Winner: Full Service
Garden Center
11726 Manchaca Road
Austin, Texas
(512) 280-1192


August to-do list for Austin’s Gardeners

   by Chris Winslow 1. Mulch and water: Austin gardeners. . . your vegetable garden, landscape, flowerbeds and trees need some help to make it through August. Mulch generously, and water deeply. ___________________________________________ 2. Lawn care: Your grass also needs deep, infrequent watering (5 day schedule) and keep the cutting height for your lawnmower as…
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Fall Tomatoes for Central Texas Gardeners

                                  by Chris Winslow
 On Wednesday the fall tomatoes will arrive here at the nursery - a
time for celebrations! Despite the heat, I am always cheered up by
their arrival in the searing heat of these early July days. Many cust-
omers are happy, and at home at the end of the day I get to turn the
soil and work on a Fall tomato patch of my own.
Texas A&M's Vegetable Garden Planting Guide advises gardeners
to get their fall tomato transplants in the ground between  today
(July 7) and August 7. Larger transplants in 1 gal. pots or larger
can be planted as late as Sept.1.)
I prefer to plant determinate, heat-set tomatoes for fall. Varieties
such as Bob Cat, Celebrity, and BHN 444 can crop in under 80
days, making them perfect for fall planting. Celebrity, an all-time
backyard favorite, acts as a semi-indeterminate, producing longer
if frosts come later than average.
July is also the perfect time to plant cherry type tomatoes – which
have no problem setting fruit in the heat. My favorites are Sweet
100, Juliet and Sun Gold. Rarely do they make it to the kitchen!
For your fall tomato garden, choose a sunny location with good
drainage, and be sure to shovel in lots of compost and slow release
organic fertilizer.
At Urban Farm they mix up a fertilizer of bat guano, mycorrhizae,
humic acid, crab shell, worm castings, kelp, soy meal, and compos-
ted poultry litter, making it a great choice for gardeners. Adding
dolomite lime (calcium and magnesium) also helps to prevent
blossom end rot, a common tomato fruit malady.
Keeping your newly transplanted seedlings watered is a must.
Moist but not soggy is the ideal. I like planting in trenches or cra-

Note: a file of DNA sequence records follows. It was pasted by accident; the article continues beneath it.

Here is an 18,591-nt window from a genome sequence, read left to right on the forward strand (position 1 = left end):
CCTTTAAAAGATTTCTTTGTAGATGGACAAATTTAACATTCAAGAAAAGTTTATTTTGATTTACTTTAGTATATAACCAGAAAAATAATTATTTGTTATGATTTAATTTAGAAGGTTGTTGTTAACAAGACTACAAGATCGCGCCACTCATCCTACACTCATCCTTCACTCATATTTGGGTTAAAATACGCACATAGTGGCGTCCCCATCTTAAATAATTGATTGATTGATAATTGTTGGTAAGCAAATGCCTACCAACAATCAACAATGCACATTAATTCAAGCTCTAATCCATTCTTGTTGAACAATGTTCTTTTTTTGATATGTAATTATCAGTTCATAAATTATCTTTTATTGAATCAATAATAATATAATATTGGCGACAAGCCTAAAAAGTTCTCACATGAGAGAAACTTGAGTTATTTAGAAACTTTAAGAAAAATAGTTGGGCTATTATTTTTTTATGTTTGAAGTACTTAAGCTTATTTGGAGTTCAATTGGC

ters. This helps to direct water down to the root zone instead of
running off and away from the plant.
Providing the newly transplanted seedlings a bit of afternoon
shade for the first two weeks can really help them to establish a
strong root system. I place some frost guard cloth on the west side
of the plants, suspended with bamboo stakes to give some tempor-
ary shade. 'Works great, and is easy to do.
A weekly spray of seaweed and fish emulsion can also give the
plants a boost. Both are known to help with stress from the sum-
mer heat.
If you have never grown fall tomatoes before, why not give it a
try? Happy Gardening Everyone! 🌷

American Beautyberry versus the Mosquito!

                                     by David Sargert During a recent conversation with long-time customer Connie Graves we explored the medicinal qualities of a number of plants and then got onto the subject of mosquito control. Connie shared some fascinating findings from recently completed research at the University of Mississippi. It seems the folks in rural Miss.…
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Indian Curry Leaf Thrives in Austin’s Climate

                                        by Chris Winslow Indian curry leaf has proved to be an easy plant to grow here in our central Texas area. Native to India and Sri Lanka, Indian curry leaf is a member of the rue family, which includes citrus and the popular herb rue. (In olden times, rue was…
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